Heisenberg’s principle can be crudely generalized (it’s the best I can do) as follows: An observer can change the nature of a thing or an event merely through the act of observation. Observation all by itself can become an intervention. Heisenberg was describing how reality works at the level of quantum mechanics, where a wave becomes a particle and vice versa depending on how it’s being measured. But it applies, too, at the level of political journalism, where reality is even stranger. There, facts can become interpretations, interpretations can become facts, and events of no significance can achieve an earthshaking importance simply by virtue of being pawed over by a large number of journalists.
A typical journalist, if he’s any good, insists at least theoretically on the iron divide between observer and participant. At its best the press corps sees itself as a squadron of Red Cross workers, wandering among the combatants in a battle zone and ensuring their own safety with a claim of strict neutrality. The Heisenberg Principle of Journalism puts the lie to all that. You see it at work whenever a news anchor announces that “this story just refuses to go away” or a headline writer insists that “questions continue to be raised” about the conduct of one hapless public figure or another.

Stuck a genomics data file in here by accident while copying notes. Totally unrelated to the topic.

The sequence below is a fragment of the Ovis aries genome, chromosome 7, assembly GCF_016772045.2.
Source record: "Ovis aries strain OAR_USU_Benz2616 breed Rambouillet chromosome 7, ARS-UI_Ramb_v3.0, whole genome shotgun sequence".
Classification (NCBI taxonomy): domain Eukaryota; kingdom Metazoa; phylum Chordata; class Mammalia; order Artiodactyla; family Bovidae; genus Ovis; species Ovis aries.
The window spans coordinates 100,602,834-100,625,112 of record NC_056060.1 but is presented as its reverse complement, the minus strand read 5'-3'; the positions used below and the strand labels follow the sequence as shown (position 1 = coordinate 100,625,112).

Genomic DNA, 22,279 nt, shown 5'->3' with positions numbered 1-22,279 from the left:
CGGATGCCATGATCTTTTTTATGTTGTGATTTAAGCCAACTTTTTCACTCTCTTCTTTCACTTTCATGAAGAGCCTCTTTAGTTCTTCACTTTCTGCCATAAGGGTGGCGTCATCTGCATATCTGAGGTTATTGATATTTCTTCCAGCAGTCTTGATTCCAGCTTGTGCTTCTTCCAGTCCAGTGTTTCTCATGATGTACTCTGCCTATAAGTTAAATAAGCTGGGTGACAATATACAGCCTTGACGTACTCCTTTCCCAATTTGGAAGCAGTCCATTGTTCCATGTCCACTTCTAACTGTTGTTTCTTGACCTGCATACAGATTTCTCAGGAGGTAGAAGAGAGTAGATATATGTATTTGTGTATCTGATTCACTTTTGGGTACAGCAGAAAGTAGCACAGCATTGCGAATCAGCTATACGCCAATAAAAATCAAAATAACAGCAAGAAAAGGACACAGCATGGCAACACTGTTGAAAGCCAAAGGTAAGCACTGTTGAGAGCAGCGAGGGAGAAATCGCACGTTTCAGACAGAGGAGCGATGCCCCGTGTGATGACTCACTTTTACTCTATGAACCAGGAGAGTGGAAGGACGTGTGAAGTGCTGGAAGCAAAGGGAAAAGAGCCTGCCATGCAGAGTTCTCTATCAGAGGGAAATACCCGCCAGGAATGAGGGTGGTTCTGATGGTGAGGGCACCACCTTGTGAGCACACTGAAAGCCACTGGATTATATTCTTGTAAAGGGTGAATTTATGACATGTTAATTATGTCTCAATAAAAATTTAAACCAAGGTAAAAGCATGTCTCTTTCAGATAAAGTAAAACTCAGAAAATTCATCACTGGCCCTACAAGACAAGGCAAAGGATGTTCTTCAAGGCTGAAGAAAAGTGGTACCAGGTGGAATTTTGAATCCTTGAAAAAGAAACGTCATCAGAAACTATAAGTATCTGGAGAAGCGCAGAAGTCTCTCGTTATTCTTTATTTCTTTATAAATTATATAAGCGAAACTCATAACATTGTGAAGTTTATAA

The story refuses to go away, of course, because the anchor and his colleagues won’t let it; and the questions that continue to be raised are being raised by the headline writer and his editors. Reporters create more news than anybody, just by pretending they’re watching it unfold.
A lovely example from politics is a once meaningless event called the Ames straw poll, held in August every four years amid the rising heat and barnyard perfume of Iowa cow country.